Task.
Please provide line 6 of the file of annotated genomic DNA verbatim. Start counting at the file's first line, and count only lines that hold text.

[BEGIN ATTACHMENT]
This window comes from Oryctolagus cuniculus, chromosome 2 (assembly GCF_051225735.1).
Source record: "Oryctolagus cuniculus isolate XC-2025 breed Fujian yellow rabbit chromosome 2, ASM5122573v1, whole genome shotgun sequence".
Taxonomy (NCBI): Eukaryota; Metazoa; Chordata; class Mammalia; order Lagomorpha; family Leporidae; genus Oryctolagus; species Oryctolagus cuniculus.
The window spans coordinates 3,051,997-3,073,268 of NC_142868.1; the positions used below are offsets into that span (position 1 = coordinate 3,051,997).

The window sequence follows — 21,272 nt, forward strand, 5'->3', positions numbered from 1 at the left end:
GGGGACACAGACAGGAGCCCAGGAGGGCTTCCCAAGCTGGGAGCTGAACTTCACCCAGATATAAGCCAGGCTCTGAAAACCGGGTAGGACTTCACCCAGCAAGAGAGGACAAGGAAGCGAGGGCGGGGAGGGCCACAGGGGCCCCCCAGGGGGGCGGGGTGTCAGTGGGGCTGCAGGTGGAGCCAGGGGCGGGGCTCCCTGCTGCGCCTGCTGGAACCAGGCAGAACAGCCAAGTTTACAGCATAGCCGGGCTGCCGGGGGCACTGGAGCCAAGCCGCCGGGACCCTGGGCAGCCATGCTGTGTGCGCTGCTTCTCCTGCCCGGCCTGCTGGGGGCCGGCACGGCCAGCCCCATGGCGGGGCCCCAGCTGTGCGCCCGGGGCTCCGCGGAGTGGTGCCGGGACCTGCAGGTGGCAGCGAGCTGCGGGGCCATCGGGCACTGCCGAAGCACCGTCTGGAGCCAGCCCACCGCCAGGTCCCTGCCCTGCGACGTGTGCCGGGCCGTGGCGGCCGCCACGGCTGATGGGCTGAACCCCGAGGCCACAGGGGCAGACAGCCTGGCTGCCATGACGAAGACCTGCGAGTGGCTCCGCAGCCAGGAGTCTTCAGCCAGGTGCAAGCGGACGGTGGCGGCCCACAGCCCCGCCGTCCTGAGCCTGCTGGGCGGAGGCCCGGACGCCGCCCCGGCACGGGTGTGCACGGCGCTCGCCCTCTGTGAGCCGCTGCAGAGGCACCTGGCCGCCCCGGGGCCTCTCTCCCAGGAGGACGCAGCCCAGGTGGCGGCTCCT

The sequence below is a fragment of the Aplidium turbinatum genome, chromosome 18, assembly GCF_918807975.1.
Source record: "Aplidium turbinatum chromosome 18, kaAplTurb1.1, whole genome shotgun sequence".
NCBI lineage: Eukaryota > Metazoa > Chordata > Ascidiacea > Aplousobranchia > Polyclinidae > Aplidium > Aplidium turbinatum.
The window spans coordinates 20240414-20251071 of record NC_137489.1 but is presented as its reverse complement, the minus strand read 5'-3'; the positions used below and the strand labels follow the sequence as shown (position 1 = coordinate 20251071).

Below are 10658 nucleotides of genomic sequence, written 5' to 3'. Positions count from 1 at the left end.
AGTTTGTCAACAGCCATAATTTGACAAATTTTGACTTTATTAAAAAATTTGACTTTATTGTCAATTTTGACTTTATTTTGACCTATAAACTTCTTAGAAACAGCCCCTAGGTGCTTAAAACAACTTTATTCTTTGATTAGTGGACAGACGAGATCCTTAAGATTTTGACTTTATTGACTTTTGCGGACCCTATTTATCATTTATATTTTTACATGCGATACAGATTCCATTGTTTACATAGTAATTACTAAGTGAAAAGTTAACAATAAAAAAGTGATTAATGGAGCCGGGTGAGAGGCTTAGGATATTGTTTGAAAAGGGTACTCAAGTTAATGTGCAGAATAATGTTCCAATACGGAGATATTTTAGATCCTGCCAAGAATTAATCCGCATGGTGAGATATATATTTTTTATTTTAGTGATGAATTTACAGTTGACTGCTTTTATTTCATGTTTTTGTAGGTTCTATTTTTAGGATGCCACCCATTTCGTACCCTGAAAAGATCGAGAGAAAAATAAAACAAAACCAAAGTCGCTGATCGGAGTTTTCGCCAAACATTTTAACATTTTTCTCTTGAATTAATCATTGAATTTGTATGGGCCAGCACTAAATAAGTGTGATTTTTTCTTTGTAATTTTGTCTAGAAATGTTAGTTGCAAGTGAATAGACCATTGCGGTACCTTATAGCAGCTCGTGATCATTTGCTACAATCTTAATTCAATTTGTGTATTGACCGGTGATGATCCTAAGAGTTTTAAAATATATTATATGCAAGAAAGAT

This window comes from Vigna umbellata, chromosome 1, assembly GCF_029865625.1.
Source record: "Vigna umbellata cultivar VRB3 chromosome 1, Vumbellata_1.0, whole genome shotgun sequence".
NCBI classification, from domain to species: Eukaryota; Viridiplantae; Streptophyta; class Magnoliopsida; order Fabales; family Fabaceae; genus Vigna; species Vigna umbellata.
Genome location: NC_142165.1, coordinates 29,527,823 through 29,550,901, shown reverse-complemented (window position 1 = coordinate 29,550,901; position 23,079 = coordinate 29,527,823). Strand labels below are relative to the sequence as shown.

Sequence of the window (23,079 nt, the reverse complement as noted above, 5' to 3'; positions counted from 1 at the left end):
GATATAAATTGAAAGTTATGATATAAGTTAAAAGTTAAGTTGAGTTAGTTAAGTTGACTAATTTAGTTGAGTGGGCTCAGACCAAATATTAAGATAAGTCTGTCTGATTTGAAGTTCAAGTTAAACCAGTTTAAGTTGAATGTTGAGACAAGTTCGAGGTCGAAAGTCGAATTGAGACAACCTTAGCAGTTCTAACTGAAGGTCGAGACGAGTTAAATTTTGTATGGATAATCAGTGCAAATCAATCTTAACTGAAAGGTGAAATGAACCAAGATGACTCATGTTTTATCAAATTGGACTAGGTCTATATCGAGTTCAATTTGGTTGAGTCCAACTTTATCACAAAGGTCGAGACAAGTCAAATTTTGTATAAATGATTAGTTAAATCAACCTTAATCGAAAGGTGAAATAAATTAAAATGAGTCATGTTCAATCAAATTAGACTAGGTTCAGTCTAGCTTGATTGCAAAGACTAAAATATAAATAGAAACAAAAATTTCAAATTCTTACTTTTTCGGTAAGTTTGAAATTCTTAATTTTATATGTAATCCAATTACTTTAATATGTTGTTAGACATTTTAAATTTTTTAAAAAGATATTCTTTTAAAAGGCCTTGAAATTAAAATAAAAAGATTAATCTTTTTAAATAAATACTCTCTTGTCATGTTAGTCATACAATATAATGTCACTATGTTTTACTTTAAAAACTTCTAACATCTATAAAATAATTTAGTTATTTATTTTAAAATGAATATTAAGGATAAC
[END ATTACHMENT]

GGGGACACAGACAGGAGCCCAGGAGGGCTTCCCAAGCTGGGAGCTGAACTTCACCCAGATATAAGCCAGGCTCTGAAAACCGGGTAGGACTTCACCCAGCAAGAGAGGACAAGGAAGCGAGGGCGGGGAGGGCCACAGGGGCCCCCCAGGGGGGCGGGGTGTCAGTGGGGCTGCAGGTGGAGCCAGGGGCGGGGCTCCCTGCTGCGCCTGCTGGAACCAGGCAGAACAGCCAAGTTTACAGCATAGCCGGGCTGCCGGGGGCACTGGAGCCAAGCCGCCGGGACCCTGGGCAGCCATGCTGTGTGCGCTGCTTCTCCTGCCCGGCCTGCTGGGGGCCGGCACGGCCAGCCCCATGGCGGGGCCCCAGCTGTGCGCCCGGGGCTCCGCGGAGTGGTGCCGGGACCTGCAGGTGGCAGCGAGCTGCGGGGCCATCGGGCACTGCCGAAGCACCGTCTGGAGCCAGCCCACCGCCAGGTCCCTGCCCTGCGACGTGTGCCGGGCCGTGGCGGCCGCCACGGCTGATGGGCTGAACCCCGAGGCCACAGGGGCAGACAGCCTGGCTGCCATGACGAAGACCTGCGAGTGGCTCCGCAGCCAGGAGTCTTCAGCCAGGTGCAAGCGGACGGTGGCGGCCCACAGCCCCGCCGTCCTGAGCCTGCTGGGCGGAGGCCCGGACGCCGCCCCGGCACGGGTGTGCACGGCGCTCGCCCTCTGTGAGCCGCTGCAGAGGCACCTGGCCGCCCCGGGGCCTCTCTCCCAGGAGGACGCAGCCCAGGTGGCGGCTCCT